We assessed the long-term clinical, biochemical and virological outcomes of 153 patients with CHC who achieved a SVR after PEG-IFN plus ribavirin combination therapy. This study showed that a SVR is associated with permanent undetectable HCV-RNA in serum during a long-term follow-up. Nevertheless, it is difficult to say whether the treatment per se
is important or whether a SVR is important because no controls were included. A late relapse of at least 0.8% after 4-5 years of follow-up has been reported[7-11
]; however, introduction of more sensitive PCR methods may contribute to reduce this late-relapse rate.
There are some studies of the long-term clinical outcome of CHC patients with a SVR[8,11-16,20-27
] but the majority analyzed patients treated with recombinant IFN as monotherapy or in combination with ribavirin. At present, only 4 studies have enrolled patients treated with PEG-IFN plus ribavirin as shown in Table : in the study by Veldt et al[15
], 83 patients were analyzed; Chavalitdhamrong et al[16
] studied 78 patients; George et al[14
] recently published the results of a long-term study of SVR patients including only 4 patients (3%) treated with PEG-IFN plus ribavirin; and Giannini et al[18
] included 231 patients treated with PEG-IFN plus ribavirin, but only 33.3% were genotype 1.
Comparative results of other studies analyzing long term outcomes in chronic hepatitis C patients who achieved a sustained virological response n (%)
It is noteworthy that we included only patients treated with PEG-IFN plus ribavirin with a high proportion being genotype 1 (75.8%), in contrast to other studies (Chavalitdhamrong et al[16
], where genotype 3 represented 62%; George et al[14
], genotype 1 represented 47%; and Giannini et al[18
] genotype 1 represented 66.6%).
Overall, our study showed that clinical events were rare in this population, indicating that SVR patients have an excellent prognosis, similar to previous studies[8,9,11,14-16,20,21,25-29
]. No patient developed decompensated liver disease. There were 5 (4.2%) patients with cirrhosis pre-treatment in this study. None of the patients with advanced fibrosis (F3) pre-treatment progressed to cirrhosis. Similar findings have been reported with PEG-IFN[10,14,25
]. In contrast, Pradat et al[27
] found that cirrhosis developed in 2 of 87 patients who were followed for at least 5 years after a SVR.
One patient with pre-treatment cirrhosis developed a HCC that represented a rate of 0.8%. This patient had no other risk factors such as obesity, alcohol intake or diabetes. This is a similar rate of HCC as reported in other studies[12,15,20,21,23,24,26,30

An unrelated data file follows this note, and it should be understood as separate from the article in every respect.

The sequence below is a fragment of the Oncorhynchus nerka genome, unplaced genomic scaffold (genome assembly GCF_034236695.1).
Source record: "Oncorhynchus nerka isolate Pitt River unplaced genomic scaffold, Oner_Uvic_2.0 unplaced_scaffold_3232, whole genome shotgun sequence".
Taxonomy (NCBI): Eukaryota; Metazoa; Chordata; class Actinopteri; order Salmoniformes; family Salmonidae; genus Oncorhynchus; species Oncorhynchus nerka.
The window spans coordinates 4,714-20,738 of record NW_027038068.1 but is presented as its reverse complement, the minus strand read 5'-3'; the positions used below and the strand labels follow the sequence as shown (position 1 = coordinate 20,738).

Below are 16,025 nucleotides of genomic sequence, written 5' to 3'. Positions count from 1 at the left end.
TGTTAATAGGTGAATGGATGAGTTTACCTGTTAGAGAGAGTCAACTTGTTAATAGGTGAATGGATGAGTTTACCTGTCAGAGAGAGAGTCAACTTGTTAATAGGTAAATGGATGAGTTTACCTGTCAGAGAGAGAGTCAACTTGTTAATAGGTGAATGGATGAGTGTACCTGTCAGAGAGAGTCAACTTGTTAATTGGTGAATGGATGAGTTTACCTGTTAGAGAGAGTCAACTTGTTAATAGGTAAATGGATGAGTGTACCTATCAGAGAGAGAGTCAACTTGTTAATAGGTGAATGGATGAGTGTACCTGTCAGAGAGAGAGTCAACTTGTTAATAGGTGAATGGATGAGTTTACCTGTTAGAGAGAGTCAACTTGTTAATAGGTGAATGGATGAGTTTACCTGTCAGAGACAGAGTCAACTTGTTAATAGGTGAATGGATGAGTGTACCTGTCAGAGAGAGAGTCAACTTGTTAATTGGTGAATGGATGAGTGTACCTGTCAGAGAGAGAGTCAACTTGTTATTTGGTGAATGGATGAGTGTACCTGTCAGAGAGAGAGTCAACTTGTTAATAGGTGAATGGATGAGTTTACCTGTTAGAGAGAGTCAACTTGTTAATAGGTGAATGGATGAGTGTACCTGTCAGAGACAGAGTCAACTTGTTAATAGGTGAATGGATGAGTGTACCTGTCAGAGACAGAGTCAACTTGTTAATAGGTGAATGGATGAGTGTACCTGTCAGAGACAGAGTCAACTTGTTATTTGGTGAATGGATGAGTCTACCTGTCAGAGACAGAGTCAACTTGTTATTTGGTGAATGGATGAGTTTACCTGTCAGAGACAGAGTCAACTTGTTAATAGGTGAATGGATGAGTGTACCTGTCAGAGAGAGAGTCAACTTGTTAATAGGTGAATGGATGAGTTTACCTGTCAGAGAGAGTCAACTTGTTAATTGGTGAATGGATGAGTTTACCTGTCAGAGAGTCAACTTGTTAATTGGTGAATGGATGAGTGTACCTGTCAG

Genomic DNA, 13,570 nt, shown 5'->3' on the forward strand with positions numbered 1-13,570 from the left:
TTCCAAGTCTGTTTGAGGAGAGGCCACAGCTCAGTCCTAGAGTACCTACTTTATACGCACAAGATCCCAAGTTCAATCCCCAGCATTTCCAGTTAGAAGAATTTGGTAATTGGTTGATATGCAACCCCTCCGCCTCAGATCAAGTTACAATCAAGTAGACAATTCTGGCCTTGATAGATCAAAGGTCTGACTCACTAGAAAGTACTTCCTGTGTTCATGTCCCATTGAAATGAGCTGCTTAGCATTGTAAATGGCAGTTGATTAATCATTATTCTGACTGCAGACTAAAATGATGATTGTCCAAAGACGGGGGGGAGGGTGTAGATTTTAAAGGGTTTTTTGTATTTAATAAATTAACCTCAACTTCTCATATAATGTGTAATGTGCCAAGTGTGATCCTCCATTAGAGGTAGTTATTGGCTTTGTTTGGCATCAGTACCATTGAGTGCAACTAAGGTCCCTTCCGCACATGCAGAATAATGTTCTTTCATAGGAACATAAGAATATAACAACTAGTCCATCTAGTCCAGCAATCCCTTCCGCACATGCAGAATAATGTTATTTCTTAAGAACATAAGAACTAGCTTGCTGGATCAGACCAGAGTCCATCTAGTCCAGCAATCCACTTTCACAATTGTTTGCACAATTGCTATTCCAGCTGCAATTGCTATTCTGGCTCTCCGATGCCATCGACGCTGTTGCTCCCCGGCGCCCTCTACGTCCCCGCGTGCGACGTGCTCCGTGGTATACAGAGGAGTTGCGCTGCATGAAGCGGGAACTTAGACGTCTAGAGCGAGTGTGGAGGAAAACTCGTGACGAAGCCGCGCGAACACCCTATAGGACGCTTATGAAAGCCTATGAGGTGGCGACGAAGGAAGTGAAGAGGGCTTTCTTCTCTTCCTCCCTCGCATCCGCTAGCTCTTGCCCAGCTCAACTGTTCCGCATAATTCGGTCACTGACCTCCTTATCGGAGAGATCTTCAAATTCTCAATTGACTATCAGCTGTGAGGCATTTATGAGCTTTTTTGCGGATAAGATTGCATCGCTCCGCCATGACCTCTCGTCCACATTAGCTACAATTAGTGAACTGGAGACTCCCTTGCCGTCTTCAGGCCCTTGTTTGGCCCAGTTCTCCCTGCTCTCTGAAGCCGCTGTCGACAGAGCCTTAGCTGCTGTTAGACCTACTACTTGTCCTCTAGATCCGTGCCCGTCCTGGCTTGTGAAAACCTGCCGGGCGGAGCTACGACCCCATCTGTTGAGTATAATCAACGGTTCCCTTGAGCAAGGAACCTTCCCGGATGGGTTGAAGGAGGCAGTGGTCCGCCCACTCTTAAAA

]. Veldt et al[21
] reported that 3/142 patients (2%) with a SVR and F3-F4 stage pre-treatment developed HCC during follow-up. Nevertheless, Japanese authors[31,32
] have reported a HCC rate of 0.02%-0.5% per year, slightly lower than our study. These data confirm that the risk of late development of HCC after a SVR is a real problem, and we must continue the follow-up of these patients for a long time. It is also important to take into account that HCV-RNA remains undetectable when HCC appears. Scientists speculate about the possibility of hepatocarcinogenesis, despite null replication of HCV, by other pathways[29,33,34
It is well-known that most patients with a SVR normalize their serum ALT, AST and total bilirubin, unless another liver disease is present[8,9,11,24
]. We found the same results in our study: 99% of patients had normal AST and ALT levels during the entire period of follow-up. The patient with HCC had persistently normal serum ALT values. Only one patient had elevated ALT and AST levels during follow-up period: a woman with fibromyalgia and relevant consumption of non-steroidal anti-inflammatory drugs. Nevertheless, ALP values were increased after treatment, but remained within the normal range (< 100 U/L). There is no explanation for this finding.
Limitations of our study are that not all patients had a period of follow-up greater than 5 years and, importantly, that analysis of outcomes of fibrosis (stability, improvement or progression) are of limited value as no paired pre-treatment and post-treatment biopsies were analyzed from each patient. However, a large European study[21
] clearly demonstrated that the 5-year survival rate of patients achieving a SVR was similar to the overall population and that a SVR was associated with a decrease in fibrosis score; the authors speculated that excellent prognosis of sustained virological responders “is likely to hold true in the era of PEG-IFN and ribavirin”. Our data confirm this important prognostic assumption. Moreover, extensive recent histological analyses have shown that most virological responders without cirrhosis had normalization of liver histology[13
]; that is, up to 82% had improved fibrosis scores[14
] and in addition to fibrosis stability/improvement in 88%, in 64% of patients (9 of 14) regression of cirrhosis was observed[35
]. Taken all together[13,14,21,35
], these data question the indication for a second liver biopsy in CHC patients with a SVR after antiviral combination therapy.
The long-term clinical outcome of patients with a SVR to PEG-IFN plus ribavirin is favorable. However, a risk of HCC development still remains, although it is very low, so we must clinically monitor SVR patients for a long time, even with undetectable HCV-RNA, normal ultrasonography, and normal aminotransferase and AFP levels after PEG-IFN plus ribavirin therapy.